Aids Weekly Plus
To address the high rate of hepatitis B and C infection among Asian populations in the Boston area, students from Harvard University, the Massachusetts Institute of Technology, and Brown University will hold a community health event as part of a worldwide Guinness Book of World Records effort to increase awareness and education. The event will take place on World Hepatitis Day, Sunday, July 28.
Hepatitis has a higher global prevalence than HIV and cancer, but awareness remains low. Locally, Asians form less than 10 percent of Boston’s total population but account for more than 50 percent of new chronic hepatitis B cases. They also have a liver cancer mortality rate three times higher than the city-wide average. The majority of those infected are unaware they have the disease, which is why viral hepatitis is known as a “silent epidemic.”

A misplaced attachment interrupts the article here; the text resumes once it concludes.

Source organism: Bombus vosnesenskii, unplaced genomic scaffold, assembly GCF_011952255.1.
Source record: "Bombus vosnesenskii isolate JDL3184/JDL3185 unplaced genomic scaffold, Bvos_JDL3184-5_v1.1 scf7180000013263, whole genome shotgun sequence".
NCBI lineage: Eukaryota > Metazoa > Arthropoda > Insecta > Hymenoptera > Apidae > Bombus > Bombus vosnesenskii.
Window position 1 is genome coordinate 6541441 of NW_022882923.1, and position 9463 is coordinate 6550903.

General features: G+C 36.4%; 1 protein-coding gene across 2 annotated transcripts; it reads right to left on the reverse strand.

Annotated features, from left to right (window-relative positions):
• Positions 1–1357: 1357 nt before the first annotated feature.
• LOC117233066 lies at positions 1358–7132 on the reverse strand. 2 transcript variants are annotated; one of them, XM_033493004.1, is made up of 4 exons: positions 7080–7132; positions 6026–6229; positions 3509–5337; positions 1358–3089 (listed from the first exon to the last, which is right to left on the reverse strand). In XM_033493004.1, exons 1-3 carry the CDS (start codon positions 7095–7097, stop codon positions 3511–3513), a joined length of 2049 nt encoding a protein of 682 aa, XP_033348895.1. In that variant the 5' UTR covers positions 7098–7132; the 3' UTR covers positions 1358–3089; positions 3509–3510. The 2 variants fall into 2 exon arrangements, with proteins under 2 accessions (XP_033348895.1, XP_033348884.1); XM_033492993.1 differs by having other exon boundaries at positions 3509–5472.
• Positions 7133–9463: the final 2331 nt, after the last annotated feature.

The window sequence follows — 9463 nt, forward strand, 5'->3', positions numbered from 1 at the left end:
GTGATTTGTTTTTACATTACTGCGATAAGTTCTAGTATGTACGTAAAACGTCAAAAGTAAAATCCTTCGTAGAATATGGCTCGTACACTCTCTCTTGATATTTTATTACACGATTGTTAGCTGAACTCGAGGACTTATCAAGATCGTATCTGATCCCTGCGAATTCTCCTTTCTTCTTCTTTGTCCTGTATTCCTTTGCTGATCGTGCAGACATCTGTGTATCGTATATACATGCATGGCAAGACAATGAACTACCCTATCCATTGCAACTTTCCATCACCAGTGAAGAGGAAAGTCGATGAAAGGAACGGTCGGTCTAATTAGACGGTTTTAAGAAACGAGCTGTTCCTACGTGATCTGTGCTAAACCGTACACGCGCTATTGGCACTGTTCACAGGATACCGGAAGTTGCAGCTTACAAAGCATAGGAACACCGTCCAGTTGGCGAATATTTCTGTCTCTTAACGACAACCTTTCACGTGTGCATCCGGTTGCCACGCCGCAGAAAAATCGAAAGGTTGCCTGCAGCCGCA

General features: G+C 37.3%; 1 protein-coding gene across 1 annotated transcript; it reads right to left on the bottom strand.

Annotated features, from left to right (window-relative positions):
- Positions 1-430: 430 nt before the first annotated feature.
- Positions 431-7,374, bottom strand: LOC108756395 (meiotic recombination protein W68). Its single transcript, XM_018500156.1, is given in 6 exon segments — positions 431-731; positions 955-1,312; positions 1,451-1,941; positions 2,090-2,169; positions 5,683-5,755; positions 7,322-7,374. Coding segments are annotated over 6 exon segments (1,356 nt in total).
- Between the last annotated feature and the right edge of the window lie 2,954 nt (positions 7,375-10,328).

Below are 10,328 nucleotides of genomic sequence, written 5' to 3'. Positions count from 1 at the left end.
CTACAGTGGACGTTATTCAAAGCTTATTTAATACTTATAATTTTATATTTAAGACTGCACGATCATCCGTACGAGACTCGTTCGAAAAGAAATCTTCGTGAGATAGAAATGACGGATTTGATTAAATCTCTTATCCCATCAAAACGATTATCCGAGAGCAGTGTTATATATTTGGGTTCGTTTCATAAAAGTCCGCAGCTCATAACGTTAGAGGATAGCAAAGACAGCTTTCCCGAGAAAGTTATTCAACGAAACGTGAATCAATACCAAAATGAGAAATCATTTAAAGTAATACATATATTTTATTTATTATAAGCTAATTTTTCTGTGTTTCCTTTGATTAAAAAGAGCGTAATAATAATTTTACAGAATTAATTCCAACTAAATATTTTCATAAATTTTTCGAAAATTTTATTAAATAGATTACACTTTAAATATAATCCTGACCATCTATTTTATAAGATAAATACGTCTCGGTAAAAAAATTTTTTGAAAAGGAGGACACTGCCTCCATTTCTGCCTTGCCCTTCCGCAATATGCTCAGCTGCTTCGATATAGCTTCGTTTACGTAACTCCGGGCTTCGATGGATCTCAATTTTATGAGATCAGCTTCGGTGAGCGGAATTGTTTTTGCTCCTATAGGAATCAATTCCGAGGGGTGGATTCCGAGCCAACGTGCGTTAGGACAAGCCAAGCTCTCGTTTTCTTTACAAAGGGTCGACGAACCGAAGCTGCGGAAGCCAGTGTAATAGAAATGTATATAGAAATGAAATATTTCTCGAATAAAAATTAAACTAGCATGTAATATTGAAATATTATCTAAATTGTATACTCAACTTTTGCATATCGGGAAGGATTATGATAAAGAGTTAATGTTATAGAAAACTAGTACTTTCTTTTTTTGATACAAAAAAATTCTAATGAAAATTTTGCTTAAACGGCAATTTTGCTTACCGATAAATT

To garner awareness, the students, Quest Diagnostics, and the Massachusetts Asian and Pacific Islanders for Health will attempt to get this event in the Guinness Book of World Records. Participants will cover their eyes, ears, and mouth to mimic “see no evil, hear no evil, speak no evil” as a way to invoke the proverbial principle of feigning ignorance. The event is part of the World Hepatitis Alliance’s larger attempt to win inclusion in the Guinness Book of World Records by having the most people perform these actions in a 24-hour period at multiple global venues.